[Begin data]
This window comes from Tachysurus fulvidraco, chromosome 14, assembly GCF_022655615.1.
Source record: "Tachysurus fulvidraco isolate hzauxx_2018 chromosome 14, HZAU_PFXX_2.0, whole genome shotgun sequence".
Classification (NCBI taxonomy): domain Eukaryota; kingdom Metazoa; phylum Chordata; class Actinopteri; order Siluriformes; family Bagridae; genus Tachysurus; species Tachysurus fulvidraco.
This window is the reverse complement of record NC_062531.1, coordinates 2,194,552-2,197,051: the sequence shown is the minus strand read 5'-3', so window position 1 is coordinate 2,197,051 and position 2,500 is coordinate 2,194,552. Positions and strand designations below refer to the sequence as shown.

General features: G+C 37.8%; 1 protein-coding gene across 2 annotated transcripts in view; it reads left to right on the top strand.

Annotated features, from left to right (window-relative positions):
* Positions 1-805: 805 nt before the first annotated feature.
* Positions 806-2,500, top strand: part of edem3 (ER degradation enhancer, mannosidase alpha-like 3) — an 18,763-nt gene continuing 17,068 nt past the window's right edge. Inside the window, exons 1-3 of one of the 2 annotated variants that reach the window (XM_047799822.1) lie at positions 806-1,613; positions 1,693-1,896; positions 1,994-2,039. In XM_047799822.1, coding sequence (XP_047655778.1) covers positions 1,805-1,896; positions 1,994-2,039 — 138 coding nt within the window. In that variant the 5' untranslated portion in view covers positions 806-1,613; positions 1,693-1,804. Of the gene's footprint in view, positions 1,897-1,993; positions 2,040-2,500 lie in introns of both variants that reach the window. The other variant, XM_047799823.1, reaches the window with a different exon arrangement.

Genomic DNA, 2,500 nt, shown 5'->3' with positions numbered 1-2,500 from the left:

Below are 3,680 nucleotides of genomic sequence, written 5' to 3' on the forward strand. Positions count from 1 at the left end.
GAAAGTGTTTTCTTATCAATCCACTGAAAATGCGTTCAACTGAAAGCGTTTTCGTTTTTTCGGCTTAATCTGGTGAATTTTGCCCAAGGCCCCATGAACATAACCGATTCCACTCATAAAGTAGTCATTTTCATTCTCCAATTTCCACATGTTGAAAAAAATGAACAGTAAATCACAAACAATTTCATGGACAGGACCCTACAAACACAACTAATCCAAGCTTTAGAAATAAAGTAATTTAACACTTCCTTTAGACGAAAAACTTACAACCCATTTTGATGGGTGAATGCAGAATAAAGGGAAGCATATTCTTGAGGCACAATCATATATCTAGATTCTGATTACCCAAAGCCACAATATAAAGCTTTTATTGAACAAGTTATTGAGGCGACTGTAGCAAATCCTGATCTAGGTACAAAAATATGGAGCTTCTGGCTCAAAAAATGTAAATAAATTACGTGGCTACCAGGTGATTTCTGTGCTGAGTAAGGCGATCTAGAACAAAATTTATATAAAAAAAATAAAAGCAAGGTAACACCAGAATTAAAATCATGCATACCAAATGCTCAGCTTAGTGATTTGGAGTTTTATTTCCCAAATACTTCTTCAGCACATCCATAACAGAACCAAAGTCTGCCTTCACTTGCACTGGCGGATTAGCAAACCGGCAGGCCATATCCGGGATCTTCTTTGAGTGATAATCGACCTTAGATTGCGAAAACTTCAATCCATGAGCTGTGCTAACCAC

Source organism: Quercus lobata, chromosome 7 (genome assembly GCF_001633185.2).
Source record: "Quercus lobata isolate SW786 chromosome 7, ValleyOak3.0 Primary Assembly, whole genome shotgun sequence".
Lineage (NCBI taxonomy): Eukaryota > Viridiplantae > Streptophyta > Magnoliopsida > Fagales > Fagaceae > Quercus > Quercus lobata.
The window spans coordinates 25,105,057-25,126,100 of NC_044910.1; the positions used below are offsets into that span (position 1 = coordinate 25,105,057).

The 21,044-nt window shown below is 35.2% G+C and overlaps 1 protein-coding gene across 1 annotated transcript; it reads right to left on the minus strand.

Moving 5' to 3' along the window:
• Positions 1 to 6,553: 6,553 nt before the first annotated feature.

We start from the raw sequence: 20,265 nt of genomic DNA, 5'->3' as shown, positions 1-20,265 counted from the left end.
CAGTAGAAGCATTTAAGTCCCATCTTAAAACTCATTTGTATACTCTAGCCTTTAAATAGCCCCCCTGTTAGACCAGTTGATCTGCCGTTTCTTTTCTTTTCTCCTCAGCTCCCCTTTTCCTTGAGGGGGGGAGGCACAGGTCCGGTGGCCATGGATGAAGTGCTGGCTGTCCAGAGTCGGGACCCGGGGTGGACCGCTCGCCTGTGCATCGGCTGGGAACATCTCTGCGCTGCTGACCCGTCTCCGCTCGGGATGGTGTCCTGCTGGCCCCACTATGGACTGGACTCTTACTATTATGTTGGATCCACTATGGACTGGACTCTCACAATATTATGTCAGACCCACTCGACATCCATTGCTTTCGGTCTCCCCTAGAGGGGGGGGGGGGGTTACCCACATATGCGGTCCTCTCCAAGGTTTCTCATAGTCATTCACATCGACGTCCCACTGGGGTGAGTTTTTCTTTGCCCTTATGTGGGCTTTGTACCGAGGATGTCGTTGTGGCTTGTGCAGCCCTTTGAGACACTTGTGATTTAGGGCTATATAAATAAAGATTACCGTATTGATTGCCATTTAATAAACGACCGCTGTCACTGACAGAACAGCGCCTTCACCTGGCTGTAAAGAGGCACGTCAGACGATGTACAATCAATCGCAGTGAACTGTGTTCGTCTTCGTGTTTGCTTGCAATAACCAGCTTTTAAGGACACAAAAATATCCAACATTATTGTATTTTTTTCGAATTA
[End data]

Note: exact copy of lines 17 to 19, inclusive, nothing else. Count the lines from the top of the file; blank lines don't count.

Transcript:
Moving 5' to 3' along the window:
• Positions 1 to 6,553: 6,553 nt before the first annotated feature.

We start from the raw sequence: 20,265 nt of genomic DNA, 5'->3' as shown, positions 1-20,265 counted from the left end.